Work has been keeping me pretty busy this week so I haven’t had the energy to post — what energy I did have left over from the week I spent at a friend’s birthday party on Friday evening. I’ve spent most of the weekend escaping with Criminal Minds DVDs and the new The Honeys album 水 as well as spending time with Roger and Winnie. Therefore until I do come up with something better to blog about, I’m leaving you with the archive of my posts from Lost Laowai.
On Saturday morning while I was sitting in Starbucks a group of Laowais walked in and they were talking how they were all afraid that they were going to all be kicked out of China because they can’t renew their visas. Now from their conversation I could tell that this was an area they didn’t have a lot of experience with (my company follows this issue closely as we advise people who are establishing their China operations for the first time so I have a bit more knowledge than the average person) but I wanted to go over and just tell them to stop over-reacting.
For those that don’t know the Chinese government has restricted the issuing of multiple entry F visas for business lengthened the minimum application processing time to four days and limited the issuing of visas in Hong Kong to only permanent residents of the SAR.
There has also been a lot of good coverage of this issue in blogs and the mainstream media. But as the above conversation shows a lot of people have become consumed by fear — just check out this post on Shanghaiist about foreign students supposedly being expelled for the Olympics — it turned out to be a false alarm. And that is throwing people into a tizzy.
As I mentioned to a reporter from the German business newspaper Handelsblatt yesterday the restrictions that are being put in place aren’t a catastrophe they are to deal with volume. Lots of people are expected to come to China for the Olympics so that means more visa applications hence the longer waiting times you’ve heard about. Many people travel to Hong Kong — since you don’t need a visa to get in there — and apply for China visas in HK. Too many people are doing that now for the foreign ministry office in HK to handle hence the regulations that foreigners who are not permanent residents of HK must apply for a China visa in their country of residence.
What that means is until the regulations return back to normal which is expected to be in September you need to plan ahead. If you are on a visa that requires you to renew it outside the country (ie anything other than a Z-class visa) arrange a trip home at the same time. You’re not going to be denied a visa as long as you’ve obeyed the laws here and aren’t a known pro-T1bet/F*G* protestor. You just can’t leave visa renewal to the last minute now.
Today, we welcomed home a new member of our family — our new dog Roger.
More pictures and updates to follow soon.
I had the laser surgery this morning and everything went fine. I’ll be back to full steam tomorrow.
Regular posts will resume later this week.
Reading Cityweekend yesterday, I found out that the editors had recorded many of the talks from the Shanghai International Literary Festival. Having attended the festival I think this is a great way for those who couldn’t attend to catch up on speeches by Paul French, Duncan Hewitt and Rob Gifford. You can find the podcasts here.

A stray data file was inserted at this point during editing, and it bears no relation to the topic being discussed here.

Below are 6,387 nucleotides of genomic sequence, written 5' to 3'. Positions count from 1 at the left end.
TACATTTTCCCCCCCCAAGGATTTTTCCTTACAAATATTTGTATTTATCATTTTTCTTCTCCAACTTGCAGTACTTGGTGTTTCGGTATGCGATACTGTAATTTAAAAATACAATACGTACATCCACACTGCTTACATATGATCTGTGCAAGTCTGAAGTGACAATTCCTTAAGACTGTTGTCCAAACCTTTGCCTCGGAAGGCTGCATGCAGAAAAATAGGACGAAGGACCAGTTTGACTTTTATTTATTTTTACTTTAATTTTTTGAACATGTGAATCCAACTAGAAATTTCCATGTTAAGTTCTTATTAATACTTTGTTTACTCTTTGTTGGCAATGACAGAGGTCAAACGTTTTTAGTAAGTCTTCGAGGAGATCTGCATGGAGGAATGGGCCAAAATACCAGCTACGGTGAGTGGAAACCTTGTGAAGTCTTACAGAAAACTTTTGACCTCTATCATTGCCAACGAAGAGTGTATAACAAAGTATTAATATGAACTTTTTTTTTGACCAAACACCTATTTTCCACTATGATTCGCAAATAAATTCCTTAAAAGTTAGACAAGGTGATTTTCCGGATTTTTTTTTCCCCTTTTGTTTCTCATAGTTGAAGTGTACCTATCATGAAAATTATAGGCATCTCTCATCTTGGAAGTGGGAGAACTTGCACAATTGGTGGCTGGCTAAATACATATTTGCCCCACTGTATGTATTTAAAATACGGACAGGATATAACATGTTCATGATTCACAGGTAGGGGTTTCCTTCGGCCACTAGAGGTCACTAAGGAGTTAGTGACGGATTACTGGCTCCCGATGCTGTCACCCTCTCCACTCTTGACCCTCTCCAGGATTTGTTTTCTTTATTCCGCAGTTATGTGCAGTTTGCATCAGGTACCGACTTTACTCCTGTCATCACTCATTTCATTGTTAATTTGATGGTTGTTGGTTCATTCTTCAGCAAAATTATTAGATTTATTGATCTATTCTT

Well I went for another visit to the eye doctor on Thursday and it was decided that I should have some minor laser surgery. Unfortunately, this can’t be done at Huashan Hospital where I usually go. Instead I have to make the trip to Fudan University’s Eye, Ear Nose and Throat Hospital (which isn’t that far from Huashan). So yesterday, Winnie and I got up before 6am to make the trip out there for the preliminary check by the EENT doctors so that I could get booked for laser.
Now like most hospitals in China (other than Waibing clinics), you can’t book an appointment, service is given on a first come first serve basis. We were able to get the fourth appointment due to a fluke that the hospital let me stand in the line for people over age 70 (not sure what that says for my appearance).
After about a 30-minute consultation with a doctor, I was able to get the authorization for laser. The doctor was actually very reluctant to do this, because my retina is attached and there is no sign of detachment. Therefore, he’d prefer to leave it be. But the doctors at Huashan want to prevent any future problem from happening by removing some vitreous from my retina — something I agree with. So after explaining to him that this was something I wanted, he gave the okay.
I’m going for the laser on Monday morning. I will update you later in the week on how it went.
I know it’s been way too long since I last posted, but I’ve been busy. In the last three weeks, I’ve been to Beijing, swamped with work and trying to help my girlfriend get a visa for our trip to visit my parents in Canada in June. Now that I am pretty much on top of things at work and we’re almost ready to submit the visa application, it’s time for my next challenge.
I visited the eye doctor last Friday and it looks like I’ve hit a bit of a road bump. My retina has some degeneration and I’ve developed vitrous opacity in the fluid inside my eye. This might not be of a big concern if I wasn’t already visually impaired but since I am it is.
The doctor has advised me to have weekly checks right now and I may have to have some laser surgery in the future — it’s not a fun procedure but I have had it done before and I will survive. Unfortunately that means for the next little while, my blog posts will slowdown and it may take me awhile to get to your comments but I will keep everyone posted on any progress I make.
I hope to be back to full blogging capacity soon.